06-28-2009
On Sat, 27 Jun 2009 22:58:53 +0100, Dr J R Stockton
<(E-Mail Removed)> wrote, quoted or indirectly quoted
someone who said :

>Time Zones govern, or are governed by, Winter Time.


except in the Southern hemisphere.
--
Roedy Green Canadian Mind Products
http://mindprod.com

"Deer hunting would be fine sport, if only the deer had guns."
~ William S. Gilbert of Gilbert and Sullivan
 
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Dr J R Stockton
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Posts: n/a
 
      06-28-2009
In comp.lang.java.programmer message <frid455v3ard1na2933517ml5th8mer2bp
@4ax.com>, Sat, 27 Jun 2009 18:46:37, Roedy Green <see_website@mindprod.
com.invalid> posted:
>On Sat, 27 Jun 2009 22:58:53 +0100, Dr J R Stockton
><(E-Mail Removed)> wrote, quoted or indirectly quoted
>someone who said :
>
>>Time Zones govern, or are governed by, Winter Time.

>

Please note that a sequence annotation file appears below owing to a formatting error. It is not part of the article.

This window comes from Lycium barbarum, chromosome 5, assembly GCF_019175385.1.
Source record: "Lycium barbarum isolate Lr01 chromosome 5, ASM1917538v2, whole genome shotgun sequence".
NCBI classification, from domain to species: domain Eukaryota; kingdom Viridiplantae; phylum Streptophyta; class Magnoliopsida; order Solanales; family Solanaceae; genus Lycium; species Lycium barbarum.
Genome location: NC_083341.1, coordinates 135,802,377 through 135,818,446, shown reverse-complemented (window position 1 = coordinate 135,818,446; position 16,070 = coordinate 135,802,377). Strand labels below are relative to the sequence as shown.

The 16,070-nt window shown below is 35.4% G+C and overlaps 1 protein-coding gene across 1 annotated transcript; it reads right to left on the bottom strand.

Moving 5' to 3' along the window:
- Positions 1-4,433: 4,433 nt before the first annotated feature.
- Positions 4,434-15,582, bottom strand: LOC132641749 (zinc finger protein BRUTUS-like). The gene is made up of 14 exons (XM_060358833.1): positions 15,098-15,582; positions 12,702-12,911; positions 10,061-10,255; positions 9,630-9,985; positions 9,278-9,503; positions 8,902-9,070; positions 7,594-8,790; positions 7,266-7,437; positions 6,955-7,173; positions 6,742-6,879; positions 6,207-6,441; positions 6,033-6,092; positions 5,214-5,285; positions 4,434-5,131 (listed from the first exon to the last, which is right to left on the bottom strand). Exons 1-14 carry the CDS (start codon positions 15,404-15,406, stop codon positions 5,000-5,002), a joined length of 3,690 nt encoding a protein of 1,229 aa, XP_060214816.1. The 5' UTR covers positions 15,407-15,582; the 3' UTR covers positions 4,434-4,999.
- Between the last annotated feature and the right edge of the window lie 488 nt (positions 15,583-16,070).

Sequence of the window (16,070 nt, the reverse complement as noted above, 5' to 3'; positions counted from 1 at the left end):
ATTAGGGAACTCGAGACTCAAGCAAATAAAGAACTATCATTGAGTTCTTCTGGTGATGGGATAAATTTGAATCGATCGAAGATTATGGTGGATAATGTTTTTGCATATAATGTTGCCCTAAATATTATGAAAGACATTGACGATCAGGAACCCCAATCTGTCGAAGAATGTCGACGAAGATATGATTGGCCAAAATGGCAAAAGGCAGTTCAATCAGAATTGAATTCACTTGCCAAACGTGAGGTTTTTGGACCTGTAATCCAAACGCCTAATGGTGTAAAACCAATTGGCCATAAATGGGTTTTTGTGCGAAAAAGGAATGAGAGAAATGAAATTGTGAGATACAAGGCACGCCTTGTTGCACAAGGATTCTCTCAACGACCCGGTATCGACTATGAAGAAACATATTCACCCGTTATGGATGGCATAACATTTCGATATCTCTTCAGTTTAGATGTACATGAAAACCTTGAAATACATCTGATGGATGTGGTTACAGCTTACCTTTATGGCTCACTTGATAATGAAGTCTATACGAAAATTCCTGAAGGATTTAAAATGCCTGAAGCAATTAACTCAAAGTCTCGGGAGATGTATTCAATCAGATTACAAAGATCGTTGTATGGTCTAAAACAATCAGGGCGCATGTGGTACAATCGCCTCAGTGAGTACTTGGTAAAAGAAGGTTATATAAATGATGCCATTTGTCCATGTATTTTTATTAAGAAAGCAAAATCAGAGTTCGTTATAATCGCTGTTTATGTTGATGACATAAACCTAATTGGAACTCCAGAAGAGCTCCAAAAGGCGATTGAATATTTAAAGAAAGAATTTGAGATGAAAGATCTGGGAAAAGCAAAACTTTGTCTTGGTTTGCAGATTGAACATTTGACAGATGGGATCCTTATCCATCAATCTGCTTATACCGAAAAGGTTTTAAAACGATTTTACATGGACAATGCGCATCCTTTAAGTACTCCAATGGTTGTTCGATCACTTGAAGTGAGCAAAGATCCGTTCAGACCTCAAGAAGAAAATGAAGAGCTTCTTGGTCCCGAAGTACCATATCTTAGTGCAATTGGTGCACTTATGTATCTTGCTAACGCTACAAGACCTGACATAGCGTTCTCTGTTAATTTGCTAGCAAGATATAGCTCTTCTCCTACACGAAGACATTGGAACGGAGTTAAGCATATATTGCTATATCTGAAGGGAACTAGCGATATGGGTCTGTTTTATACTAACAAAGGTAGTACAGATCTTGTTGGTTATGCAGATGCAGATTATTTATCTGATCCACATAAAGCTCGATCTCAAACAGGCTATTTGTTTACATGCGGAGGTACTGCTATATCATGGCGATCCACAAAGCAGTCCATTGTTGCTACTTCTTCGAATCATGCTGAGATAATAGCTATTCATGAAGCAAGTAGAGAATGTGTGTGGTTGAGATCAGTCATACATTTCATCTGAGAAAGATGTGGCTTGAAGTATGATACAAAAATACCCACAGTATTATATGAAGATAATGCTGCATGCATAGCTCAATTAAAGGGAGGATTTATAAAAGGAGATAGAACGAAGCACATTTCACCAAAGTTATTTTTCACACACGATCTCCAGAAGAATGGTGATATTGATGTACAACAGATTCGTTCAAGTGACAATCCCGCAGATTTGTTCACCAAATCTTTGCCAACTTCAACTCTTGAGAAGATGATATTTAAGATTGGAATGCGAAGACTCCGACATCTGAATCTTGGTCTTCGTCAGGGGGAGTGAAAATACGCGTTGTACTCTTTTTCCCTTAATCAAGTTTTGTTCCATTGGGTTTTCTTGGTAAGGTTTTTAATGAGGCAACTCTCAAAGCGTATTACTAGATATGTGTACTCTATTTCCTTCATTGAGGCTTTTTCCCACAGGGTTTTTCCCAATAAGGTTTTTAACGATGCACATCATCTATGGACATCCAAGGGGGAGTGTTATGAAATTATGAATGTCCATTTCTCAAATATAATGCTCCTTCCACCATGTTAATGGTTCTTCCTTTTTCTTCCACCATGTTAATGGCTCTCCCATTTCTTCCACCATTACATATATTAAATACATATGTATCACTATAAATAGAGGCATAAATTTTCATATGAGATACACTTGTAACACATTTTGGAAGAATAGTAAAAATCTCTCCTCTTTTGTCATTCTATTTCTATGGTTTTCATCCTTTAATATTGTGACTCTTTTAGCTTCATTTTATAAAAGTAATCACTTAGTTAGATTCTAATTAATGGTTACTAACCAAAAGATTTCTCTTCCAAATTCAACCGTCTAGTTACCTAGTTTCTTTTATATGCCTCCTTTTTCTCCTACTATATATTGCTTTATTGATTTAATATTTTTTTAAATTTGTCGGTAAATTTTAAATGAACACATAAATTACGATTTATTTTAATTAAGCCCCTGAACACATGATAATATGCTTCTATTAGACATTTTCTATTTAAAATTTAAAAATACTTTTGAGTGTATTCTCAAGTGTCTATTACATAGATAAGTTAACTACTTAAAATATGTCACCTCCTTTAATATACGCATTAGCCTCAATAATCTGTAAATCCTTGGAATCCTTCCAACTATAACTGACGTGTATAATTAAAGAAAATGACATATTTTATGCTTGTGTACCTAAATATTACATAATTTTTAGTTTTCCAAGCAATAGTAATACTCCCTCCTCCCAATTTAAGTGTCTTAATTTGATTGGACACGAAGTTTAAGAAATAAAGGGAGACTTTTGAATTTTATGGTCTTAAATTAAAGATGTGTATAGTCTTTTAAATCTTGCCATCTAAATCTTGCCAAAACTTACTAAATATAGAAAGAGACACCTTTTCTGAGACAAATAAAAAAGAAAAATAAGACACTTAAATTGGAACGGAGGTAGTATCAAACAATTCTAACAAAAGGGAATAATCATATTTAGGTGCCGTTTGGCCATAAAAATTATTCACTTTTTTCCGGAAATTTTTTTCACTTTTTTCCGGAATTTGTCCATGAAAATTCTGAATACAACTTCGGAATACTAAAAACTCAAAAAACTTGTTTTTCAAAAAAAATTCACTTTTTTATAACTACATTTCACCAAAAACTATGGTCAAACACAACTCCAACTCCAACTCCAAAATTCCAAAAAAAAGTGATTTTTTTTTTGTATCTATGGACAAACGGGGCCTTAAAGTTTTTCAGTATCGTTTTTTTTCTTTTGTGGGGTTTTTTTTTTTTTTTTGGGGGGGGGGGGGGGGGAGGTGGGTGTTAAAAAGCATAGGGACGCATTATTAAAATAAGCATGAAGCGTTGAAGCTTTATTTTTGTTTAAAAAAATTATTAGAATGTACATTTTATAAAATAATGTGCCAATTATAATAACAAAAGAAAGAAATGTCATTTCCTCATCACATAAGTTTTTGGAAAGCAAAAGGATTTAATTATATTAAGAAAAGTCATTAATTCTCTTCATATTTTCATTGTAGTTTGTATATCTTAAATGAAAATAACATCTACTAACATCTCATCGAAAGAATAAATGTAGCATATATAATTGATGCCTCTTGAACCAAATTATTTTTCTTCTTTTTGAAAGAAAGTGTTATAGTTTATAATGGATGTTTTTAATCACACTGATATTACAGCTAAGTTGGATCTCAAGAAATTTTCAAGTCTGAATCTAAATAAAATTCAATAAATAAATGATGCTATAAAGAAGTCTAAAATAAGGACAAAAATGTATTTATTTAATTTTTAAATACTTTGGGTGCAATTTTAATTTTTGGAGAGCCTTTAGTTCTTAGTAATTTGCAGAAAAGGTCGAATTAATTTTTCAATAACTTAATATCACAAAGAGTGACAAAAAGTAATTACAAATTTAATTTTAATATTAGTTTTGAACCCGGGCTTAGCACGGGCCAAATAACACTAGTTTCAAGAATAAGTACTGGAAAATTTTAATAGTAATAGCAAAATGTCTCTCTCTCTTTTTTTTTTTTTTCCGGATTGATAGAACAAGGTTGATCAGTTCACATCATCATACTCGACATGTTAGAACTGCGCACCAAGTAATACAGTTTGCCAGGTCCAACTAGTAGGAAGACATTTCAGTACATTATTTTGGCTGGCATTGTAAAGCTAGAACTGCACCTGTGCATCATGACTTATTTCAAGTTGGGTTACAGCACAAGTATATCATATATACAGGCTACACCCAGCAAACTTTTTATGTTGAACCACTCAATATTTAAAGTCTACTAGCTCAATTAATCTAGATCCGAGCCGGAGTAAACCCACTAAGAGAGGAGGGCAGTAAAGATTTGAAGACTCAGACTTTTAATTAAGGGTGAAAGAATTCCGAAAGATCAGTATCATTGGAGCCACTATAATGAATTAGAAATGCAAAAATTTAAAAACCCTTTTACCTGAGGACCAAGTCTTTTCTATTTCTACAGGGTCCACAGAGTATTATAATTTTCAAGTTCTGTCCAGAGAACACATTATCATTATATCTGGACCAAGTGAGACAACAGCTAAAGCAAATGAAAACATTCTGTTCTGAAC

>except in the Southern hemisphere.



No. Remember that they have winter in the middle of the Gregorian
calendar year.

Chile and Labrador are both in the zone four hours behind Greenwich,
But currently Labrador clocks are two hours ahead of Chilean ones, and
at Christmas Chilean ones will be two hours ahead of Labrador ones.

Few Time Zones contain populous parts that advance the clocks in the
first half of the calendar year and other populous parts that advance
the clocks in the second half of the calendar year, AFAICS; although
there's a fair area north of AU/NZ that advances its clocks in Summer.

--
(c) John Stockton, nr London, UK. ?@merlyn.demon.co.uk Turnpike v6.05.
Web <URL:http://www.merlyn.demon.co.uk/> - w. FAQish topics, links, acronyms
PAS EXE etc : <URL:http://www.merlyn.demon.co.uk/programs/> - see 00index.htm
Dates - miscdate.htm estrdate.htm js-dates.htm pas-time.htm critdate.htm etc.
 
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Robert Dodier
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      06-29-2009
On Jun 26, 6:08*pm, Lew <(E-Mail Removed)> wrote:

> Robert Dodier wrote: